TOP STORY >>Building schools in Cabot resumes
Leader staff writer
As one building project is completed, Cabot Public Schools move forward with their next big project – rebuilding Cabot Junior High North, which was lost to a fire last August.
At this time last year the district was working on a solution to where the roughly 1,200 displaced JHN students would attend class after the Aug. 10, 2006 electrical fire destroyed the eight-year-old school, but Friday the school board learned reconstruction could possibly begin in late September.
Assistant superintendent Jim Dalton told the board during a committee meeting that the state had approved the footprint for the new two-story structure, the dirt work had already been started and the building plans were ready to go.
Dalton met with Doug Eaton, director of the Arkansas Department of Education’s Arkansas Division of Public School Academic Facilities and Transportation Commission, after the committee meeting to get his blessing on the designs.
“He was easy to work with and didn’t see a problem getting his part done in the next two weeks,” Dalton said after the meeting.
Once Eaton’s part is complete, construction of the 134,000 square-foot campus could start by Sept. 27 and would take 18 months to complete.
The total projected cost to rebuild CJHN is $18.5 million. The estimated cost for the district will be about $10 million the district received in January from Great American Insurance Company of Ohio, the district’s insurance company, and the $5.2 million in catastrophic funding received through the state’s facilities division.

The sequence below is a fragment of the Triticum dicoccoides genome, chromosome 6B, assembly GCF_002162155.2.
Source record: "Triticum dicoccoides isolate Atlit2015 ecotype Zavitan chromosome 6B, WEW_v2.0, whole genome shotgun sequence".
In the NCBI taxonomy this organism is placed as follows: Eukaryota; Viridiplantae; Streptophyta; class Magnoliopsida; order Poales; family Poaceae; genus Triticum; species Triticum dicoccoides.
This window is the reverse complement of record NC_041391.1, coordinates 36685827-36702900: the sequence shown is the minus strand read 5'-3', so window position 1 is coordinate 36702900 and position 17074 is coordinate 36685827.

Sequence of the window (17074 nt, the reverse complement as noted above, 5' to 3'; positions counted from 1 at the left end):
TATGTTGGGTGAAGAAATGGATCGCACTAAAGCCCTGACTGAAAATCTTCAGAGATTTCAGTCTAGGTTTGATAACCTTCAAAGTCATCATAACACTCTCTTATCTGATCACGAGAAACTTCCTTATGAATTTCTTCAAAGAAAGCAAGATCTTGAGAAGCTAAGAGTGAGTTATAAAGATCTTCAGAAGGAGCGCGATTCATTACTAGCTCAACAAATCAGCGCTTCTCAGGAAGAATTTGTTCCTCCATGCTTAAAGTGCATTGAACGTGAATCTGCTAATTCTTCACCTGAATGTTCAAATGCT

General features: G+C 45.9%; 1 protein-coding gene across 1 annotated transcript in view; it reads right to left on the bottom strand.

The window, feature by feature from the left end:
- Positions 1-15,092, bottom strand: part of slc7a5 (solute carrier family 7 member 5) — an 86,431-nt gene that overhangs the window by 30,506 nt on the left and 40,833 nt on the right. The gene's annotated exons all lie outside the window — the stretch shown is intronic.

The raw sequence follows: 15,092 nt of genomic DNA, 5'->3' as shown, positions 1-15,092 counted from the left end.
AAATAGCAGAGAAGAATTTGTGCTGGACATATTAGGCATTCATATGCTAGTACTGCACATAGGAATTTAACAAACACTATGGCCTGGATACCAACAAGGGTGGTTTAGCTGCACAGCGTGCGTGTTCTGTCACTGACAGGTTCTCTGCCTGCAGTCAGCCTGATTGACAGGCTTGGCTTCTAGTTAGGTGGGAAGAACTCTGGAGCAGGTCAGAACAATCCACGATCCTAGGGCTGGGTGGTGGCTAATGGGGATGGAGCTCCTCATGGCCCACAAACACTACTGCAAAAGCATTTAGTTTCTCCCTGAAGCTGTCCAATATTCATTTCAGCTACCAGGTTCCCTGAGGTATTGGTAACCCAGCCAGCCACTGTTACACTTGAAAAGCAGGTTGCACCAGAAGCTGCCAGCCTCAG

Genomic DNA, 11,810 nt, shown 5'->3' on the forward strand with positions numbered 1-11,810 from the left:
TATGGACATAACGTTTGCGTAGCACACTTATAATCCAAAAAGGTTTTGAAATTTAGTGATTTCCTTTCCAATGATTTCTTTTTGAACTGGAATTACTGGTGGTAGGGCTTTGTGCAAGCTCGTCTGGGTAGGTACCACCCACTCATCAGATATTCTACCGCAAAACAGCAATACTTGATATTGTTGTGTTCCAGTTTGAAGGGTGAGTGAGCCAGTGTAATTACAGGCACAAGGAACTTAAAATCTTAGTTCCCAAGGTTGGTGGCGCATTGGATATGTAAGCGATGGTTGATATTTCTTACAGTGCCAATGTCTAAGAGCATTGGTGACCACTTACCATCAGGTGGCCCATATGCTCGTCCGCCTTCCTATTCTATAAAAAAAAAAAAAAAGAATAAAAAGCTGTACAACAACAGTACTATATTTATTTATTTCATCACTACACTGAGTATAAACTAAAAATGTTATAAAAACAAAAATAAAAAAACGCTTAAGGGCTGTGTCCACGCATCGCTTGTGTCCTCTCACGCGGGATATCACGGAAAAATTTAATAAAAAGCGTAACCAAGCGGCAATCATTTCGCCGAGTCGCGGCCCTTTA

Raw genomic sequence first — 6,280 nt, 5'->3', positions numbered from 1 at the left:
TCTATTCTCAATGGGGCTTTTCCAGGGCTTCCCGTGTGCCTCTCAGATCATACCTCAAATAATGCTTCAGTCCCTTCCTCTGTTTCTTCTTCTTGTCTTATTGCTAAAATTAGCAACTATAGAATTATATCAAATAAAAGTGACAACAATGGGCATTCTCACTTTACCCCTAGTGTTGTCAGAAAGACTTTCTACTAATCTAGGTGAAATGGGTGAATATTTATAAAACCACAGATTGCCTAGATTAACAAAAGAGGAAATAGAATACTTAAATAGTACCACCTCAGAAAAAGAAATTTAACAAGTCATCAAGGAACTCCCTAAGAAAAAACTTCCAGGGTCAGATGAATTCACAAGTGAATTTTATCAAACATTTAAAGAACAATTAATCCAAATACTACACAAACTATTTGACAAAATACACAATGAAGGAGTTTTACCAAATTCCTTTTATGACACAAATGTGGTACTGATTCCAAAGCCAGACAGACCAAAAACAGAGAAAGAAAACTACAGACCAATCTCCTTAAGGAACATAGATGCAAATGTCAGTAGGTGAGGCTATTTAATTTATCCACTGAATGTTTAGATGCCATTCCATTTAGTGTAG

Architect Steve Elliot, of Lewis, Elliott and Studer, Inc. in Little Rock, designed the new school, as well as Cabot High School and the new Stagecoach Elementary School, and delivered the 150 pages of plans during the committee meeting.
He said after the state gives their final approval, within two weeks of bids being accepted for the construction, one would be able to see the building started.
“Just about the time they finish the dirt work we’ll be ready to start construction,” Elliot said.
The new CJHN will be rebuilt on the hill with facilities capable of holding 1,200 students. There will be 51,850-square-foot classrooms to meet the new building standards, increasing the classroom size by 100-square feet. It will have a sprinkler system, meet the indoor air-quality standards and have a larger cafeteria to hold more students.
The design also has places available to add more space down the road if needed but not that much, Dalton said. The design utilizes current parking and buildings. The vocational building, multi-purpose building and physical-education building were left intact after the fire destroyed the rest of the campus. Junior High North students attended classes last year in trailers set up between the tennis courts and CJHN gym at a cost of $40,000 a month in rent for the more than 30 trailers.
Beginning Monday, CJHN students will attend school on the north end of the high school campus. Ninth-graders will attend classes at the end of the north wing of the high school building, which is closest to the current JHN principal’s complex. Seventh- and eighth-graders will attend class in K, S, and the old high school media center and 15 portable classrooms.